The latest Instagram trend is photos featuring books from a trendy, semi-obscure collection.

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Last fall, Jessica Ferri, a freelance writer in Brooklyn, New York, posted a photo to Instagram of her morning tableau: a plate of scrambled eggs and bacon, a mug of coffee and a paperback novel she was reading, “Other Men’s Daughters” by Richard Stern.

Earlier this year, she posted another artfully arranged scene: pen and spiral-bound notebook, frothy mug and “The Collected Essays of Elizabeth Hardwick.”

Ferri’s reading choices have something in common besides being posed next to breakfast foods: They are New York Review Books Classics.

An offshoot of the literary magazine The New York Review of Books, the NYRB Classics imprint specializes in reissuing volumes that have fallen out of print or been otherwise neglected, such as J.R. Ackerley’s “My Dog Tulip,” a strange 1956 memoir about being a dog owner, and “The Door,” an English translation of a 1987 novel by Hungarian author Magda Szabo.

Unexpectedly, NYRB books, which sell for around $15 apiece, have also become design objects and totems of intellectual status.

Indie bookstores all over the country devote entire shelves to displaying the handsome paperbacks. TV shows and films including “The Gilmore Girls” and “A Bigger Splash” have used them as props. And social media is full of praise, including from actress Kat Dennings, who tweeted, “I love you, @nyrbclassics,” along with a photo of one of the nearly 500 books in the series, “In the Café of Lost Youth” by French Nobel Prize winner Patrick Modiano.

“The NYRB books are really gorgeous and well done,” Ferri says. “They’re begging to be photographed, basically.”

Every title has a colorful spine and back cover, and a matching color-blocked text box, or cartouche, on the center-front. The cover image is often a moody painting or photograph. The distinctive yet uniform design makes the series instantly recognizable, not unlike the old Penguin Classics with their orange-and-black covers.

A bookshelf full of the colorful spines of New York Review Books Classics. (Angela Hederman via The New York Times)
A bookshelf full of the colorful spines of New York Review Books Classics. (Angela Hederman via The New York Times)

“Simplicity is what I was thinking about,” says Katy Homans, the graphic designer who created the NYRB Classic look. “And also, I love color.” She is forgiving of those who may not have slogged through the prose before hitting “share.”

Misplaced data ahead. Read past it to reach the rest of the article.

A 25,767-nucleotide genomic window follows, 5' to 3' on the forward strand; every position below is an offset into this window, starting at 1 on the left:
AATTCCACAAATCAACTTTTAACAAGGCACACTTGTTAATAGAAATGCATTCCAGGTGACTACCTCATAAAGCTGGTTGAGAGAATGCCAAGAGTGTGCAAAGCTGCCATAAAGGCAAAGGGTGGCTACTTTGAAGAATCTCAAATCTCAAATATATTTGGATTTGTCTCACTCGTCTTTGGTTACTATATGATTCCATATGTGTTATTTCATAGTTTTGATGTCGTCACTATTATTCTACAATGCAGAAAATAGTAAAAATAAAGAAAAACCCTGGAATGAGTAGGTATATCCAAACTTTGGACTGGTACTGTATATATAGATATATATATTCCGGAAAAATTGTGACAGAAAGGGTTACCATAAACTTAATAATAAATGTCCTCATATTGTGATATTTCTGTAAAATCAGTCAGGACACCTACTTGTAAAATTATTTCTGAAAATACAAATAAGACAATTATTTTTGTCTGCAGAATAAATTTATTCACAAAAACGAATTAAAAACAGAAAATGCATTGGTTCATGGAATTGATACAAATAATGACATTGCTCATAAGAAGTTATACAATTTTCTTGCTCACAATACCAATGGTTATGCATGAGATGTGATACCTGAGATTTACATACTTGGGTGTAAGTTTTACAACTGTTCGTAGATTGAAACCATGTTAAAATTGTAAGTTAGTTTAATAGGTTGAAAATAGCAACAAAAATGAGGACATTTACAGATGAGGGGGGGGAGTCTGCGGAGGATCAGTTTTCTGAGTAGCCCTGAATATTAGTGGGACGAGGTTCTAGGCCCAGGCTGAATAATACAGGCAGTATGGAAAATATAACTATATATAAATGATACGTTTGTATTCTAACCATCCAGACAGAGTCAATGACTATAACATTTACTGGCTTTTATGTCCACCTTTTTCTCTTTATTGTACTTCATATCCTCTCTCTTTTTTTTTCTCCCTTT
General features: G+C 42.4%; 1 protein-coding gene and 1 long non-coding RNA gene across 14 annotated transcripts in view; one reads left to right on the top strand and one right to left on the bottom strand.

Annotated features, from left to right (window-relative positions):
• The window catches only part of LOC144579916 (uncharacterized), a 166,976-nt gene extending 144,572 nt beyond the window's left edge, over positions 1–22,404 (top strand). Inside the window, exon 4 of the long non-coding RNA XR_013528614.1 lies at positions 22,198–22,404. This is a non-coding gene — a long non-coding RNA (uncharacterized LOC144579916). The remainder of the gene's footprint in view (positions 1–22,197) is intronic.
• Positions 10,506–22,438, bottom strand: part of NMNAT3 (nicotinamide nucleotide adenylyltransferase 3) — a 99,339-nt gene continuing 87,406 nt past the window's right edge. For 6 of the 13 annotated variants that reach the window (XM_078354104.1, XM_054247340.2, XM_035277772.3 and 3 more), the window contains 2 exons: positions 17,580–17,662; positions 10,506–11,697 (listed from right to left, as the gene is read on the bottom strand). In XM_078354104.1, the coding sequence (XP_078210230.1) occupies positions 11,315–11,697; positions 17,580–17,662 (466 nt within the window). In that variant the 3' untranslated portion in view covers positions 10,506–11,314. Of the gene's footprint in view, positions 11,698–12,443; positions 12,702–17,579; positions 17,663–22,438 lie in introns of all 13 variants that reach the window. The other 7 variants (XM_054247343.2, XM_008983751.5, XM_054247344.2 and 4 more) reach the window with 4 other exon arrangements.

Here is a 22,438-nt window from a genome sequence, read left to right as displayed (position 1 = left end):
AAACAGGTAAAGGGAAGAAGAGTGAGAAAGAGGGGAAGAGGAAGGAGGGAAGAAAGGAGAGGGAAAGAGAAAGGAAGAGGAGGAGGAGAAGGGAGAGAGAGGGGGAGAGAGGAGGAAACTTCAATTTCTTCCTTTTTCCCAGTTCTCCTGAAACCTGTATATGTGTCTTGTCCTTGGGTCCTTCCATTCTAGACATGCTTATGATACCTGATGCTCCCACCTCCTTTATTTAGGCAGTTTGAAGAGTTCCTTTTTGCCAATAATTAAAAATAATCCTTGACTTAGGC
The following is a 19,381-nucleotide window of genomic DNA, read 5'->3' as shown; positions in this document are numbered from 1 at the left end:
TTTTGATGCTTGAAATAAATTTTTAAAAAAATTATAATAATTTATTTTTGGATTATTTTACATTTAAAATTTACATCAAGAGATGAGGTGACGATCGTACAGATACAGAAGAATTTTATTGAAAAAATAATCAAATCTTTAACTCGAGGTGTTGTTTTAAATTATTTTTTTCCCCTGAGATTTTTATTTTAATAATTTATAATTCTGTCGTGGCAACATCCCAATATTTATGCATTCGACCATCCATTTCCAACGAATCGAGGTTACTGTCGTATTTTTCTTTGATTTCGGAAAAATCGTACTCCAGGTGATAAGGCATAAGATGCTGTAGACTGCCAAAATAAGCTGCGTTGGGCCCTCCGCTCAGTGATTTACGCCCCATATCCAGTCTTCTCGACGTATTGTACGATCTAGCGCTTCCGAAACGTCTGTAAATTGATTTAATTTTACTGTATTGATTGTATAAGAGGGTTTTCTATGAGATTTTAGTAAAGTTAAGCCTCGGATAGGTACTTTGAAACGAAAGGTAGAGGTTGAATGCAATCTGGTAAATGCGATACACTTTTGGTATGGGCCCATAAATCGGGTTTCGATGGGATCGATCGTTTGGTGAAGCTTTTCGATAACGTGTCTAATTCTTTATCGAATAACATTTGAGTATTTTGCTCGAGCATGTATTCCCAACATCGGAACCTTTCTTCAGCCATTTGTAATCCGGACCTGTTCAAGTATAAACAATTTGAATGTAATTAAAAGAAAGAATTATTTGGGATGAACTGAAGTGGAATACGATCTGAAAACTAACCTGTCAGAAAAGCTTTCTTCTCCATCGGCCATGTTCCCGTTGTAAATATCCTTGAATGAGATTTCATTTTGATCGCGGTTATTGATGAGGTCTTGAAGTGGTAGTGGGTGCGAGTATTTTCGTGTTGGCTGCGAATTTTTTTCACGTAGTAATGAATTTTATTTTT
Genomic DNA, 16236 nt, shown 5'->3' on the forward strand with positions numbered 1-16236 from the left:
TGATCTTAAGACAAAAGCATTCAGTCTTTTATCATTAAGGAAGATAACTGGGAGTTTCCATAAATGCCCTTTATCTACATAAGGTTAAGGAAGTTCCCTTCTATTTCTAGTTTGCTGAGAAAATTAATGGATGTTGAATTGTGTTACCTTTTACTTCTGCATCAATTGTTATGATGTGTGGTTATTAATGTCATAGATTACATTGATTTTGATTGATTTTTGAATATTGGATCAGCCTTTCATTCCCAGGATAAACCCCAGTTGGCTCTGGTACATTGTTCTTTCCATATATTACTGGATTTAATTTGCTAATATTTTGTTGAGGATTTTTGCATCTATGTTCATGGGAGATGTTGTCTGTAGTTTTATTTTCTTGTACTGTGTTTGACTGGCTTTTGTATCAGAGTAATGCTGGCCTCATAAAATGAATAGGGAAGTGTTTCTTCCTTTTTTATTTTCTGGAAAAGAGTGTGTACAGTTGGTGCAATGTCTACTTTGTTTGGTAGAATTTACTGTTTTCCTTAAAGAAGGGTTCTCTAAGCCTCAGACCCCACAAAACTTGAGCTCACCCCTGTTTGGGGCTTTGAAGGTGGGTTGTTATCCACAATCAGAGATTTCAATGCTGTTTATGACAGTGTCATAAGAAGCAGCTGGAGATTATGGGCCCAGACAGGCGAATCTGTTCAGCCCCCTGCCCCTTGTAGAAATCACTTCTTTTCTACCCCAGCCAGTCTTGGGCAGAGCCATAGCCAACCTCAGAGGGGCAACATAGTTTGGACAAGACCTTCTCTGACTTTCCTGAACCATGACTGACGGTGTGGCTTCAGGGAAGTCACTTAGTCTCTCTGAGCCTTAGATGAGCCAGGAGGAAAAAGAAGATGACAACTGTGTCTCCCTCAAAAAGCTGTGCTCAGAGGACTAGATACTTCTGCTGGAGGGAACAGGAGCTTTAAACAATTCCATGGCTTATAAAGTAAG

“It’s a pretty heady group of books,” Homans says. “If people are interested because they have a red spine, that’s great.”

Stephanie Valdez, an owner of the Community Bookstore in Brooklyn — which groups its large selection of NYRB Classics prominently near the register — likened the NYRB imprint to a cool record label (think Blue Note jazz LPs with their graphic blue dot, or Sub Pop).

“People who know about the series are excited to see so many in one place, or if they’ve never heard of them, they’re drawn to them,” Valdez says.

Like a band T-shirt, the NYRB books signify something about the owner. François-René de Chateaubriand’s “Memoirs from Beyond the Grave,” or “The Dud Avocado” by Elaine Dundy, which is one of Greta Gerwig’s 10 favorite books, are unlikely to be sold in a big chain store. To read the NYRB reissues of such titles suggests an awareness that some things are under the mainstream radar, and worth seeking out.

Edwin Frank, who founded the Classics imprint in 1999, and continues to edit the series along with a colleague, Sara Kramer, says fostering a sense of discovery was a central goal. “We don’t do books that are widely published elsewhere and available at cheap prices,” Frank says.

It’s no surprise that some of the greatest fans of the series are people in the publishing industry and writers like Ferri, or else voracious readers like Hayanna Kim. A so-called bookstagrammer, who posts her latest reads to social media, Kim has discovered Eve Babitz and other lesser-known writers through the series, but has learned her favorites aren’t for everyone.

“When I recommend books like Renata Adler, some people don’t get it,” she says. “But that’s the point.”